The Seventh Mark of Compassion

Five years before charitable choice, a thinker often cited as an influence on Bush says faith should undergird social action

From the book "The Tragedy of American Compassion" by Marvin Olasky. Copyrightc 1992 by Henry Regnery Publishing. All rights reserved. Reprinted by special permission of Regnery Publishing, Inc. Washington, D.C.

Affiliation and Bonding, Categorization and Discernment, Employment and Freedom, and the seventh seal on the social covenant of the late nineteenth century was the relationship with God to all these things. "True philanthropy must take into account spiritual as well as physical needs," one charity magazine proposed. Poverty will be dramatically reduced if "the victims of appetite and lust and idleness...revere the precepts of the Bible and form habits of industry, frugality, and self-restraint," Pennsylvania state charity commissioners declared. The frequent conclusion was that demoralized men and women need much greater help than "the dole of organized charities."

There were some differences between Christians and Jews about that help. The biblically orthodox Christians of the late nineteenth century worshipped a God who came to earth and showed in life and death the literal meaning of compassion--suffering with. Christians believed that they--creatures made after God's image--were called to suffer with also, in gratitude for the suffering done for them, and in obedience to biblical principles. (The goal of such suffering, of course, was to promote those principles, and not to grease a slide into sin.) But Jewish teaching stressed the pursuit of righteousness through the doing of good deeds, particularly those showing loving-kindness (gemilut chasadim). If the difference was significant, both approaches led to abundant volunteering.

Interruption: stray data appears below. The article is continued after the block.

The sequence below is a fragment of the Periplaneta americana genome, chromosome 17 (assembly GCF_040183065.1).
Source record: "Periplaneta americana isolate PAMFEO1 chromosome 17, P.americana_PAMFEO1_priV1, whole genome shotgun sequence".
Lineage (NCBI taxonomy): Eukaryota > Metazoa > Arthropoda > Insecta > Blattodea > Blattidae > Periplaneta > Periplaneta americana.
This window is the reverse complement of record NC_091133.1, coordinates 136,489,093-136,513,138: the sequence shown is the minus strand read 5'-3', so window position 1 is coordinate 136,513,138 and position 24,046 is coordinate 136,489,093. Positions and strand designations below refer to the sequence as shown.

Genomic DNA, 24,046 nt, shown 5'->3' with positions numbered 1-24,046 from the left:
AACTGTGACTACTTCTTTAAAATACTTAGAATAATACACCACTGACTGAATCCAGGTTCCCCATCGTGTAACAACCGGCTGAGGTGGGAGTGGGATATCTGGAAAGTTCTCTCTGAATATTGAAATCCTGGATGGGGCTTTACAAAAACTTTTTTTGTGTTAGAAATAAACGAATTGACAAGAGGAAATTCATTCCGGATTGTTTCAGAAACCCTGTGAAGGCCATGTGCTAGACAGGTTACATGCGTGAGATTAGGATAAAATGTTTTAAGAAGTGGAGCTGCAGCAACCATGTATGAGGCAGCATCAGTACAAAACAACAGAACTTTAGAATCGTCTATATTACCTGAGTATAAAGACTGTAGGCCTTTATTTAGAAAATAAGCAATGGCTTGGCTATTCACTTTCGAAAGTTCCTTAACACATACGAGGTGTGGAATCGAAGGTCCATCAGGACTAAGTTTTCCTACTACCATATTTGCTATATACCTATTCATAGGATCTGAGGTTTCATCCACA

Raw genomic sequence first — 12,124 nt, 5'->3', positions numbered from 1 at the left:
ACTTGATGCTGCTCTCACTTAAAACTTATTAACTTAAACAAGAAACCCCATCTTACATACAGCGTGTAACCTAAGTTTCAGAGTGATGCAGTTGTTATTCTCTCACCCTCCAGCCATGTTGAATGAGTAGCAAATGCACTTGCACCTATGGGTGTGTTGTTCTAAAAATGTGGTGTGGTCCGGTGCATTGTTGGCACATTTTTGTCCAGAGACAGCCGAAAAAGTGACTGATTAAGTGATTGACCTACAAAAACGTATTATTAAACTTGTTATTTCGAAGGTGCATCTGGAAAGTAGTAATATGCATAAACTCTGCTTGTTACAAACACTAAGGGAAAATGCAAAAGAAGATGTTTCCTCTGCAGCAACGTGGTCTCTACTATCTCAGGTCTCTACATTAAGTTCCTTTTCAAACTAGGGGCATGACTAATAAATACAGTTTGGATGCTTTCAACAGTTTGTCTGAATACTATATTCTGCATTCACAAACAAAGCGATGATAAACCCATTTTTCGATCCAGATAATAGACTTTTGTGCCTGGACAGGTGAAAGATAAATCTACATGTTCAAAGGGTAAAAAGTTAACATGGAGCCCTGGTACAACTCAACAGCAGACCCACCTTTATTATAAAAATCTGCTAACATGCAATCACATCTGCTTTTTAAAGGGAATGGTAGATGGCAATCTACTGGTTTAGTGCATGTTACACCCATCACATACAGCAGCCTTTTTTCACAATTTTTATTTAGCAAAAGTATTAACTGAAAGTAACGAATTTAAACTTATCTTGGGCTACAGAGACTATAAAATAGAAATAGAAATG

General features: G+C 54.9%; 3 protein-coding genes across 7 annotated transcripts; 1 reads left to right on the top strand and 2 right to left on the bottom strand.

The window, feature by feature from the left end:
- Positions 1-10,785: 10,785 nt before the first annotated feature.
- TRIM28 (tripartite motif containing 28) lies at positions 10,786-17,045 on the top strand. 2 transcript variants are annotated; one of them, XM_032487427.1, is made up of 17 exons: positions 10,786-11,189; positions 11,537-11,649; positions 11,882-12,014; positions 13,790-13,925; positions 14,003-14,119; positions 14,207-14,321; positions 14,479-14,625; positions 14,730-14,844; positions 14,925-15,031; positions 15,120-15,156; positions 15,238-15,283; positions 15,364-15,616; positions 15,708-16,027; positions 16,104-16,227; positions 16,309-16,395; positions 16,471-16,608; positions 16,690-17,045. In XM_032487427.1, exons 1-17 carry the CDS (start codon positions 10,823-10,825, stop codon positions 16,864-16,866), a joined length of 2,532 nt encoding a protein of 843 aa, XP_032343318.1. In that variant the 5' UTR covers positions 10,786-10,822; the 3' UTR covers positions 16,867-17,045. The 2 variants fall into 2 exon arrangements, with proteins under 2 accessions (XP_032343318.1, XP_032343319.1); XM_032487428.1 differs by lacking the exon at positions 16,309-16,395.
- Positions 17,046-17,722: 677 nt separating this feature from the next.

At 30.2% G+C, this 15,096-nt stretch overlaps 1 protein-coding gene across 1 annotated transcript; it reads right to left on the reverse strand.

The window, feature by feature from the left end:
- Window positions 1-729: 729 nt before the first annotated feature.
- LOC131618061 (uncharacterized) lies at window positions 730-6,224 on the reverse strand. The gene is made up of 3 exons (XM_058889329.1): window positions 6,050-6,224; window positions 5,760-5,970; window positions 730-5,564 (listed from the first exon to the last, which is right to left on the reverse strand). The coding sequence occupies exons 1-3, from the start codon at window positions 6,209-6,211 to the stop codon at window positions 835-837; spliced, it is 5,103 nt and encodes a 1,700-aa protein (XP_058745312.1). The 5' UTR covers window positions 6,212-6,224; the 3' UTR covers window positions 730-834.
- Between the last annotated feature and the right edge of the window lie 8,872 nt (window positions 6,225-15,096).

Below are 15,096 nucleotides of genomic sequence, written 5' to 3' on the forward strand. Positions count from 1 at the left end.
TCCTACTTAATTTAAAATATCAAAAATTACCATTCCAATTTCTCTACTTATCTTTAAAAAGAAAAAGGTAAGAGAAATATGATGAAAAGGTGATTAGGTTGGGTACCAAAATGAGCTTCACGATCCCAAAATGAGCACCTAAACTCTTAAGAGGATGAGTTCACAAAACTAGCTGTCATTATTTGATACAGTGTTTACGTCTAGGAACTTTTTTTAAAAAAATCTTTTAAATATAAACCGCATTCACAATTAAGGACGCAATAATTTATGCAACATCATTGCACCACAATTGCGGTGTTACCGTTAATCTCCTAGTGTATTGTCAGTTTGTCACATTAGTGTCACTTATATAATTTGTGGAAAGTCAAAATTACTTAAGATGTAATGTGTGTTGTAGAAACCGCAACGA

Similarities in theistic understanding, furthermore, led both Christians and Jews to emphasize the importance of personal charity, rather than a clockwork deistic approach. The Good Samaritan in Christ's story bandaged the victim's wounds, put him on a donkey, took him to an inn, and nursed him there. The Talmud also portrayed personal service as "much greater than charity," defined as money-giving. Christians and Jews also had many similarities in understanding because they both read an Old Testament that repeatedly depicted compassion not as an isolated noun, but as the culmination of a process. Repeatedly in Judges and other books, the Bible told how when Israelites had sinned they were to repent and turn away from their sin; only then, as a rule, would God show them compassion. Late nineteenth-century Americans who read the Bible regularly did not see God as a sugardaddy who merely felt sorry for people in distress. They saw God showing compassion while demanding change, and they tried to do the same. Groups such as the Industrial Christian Alliance noted that they used "religious methods"--reminding the poor that God made them and had high expectations of them--to "restore the fallen and helpless to self-respect and self-support."

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Marvin Olasky
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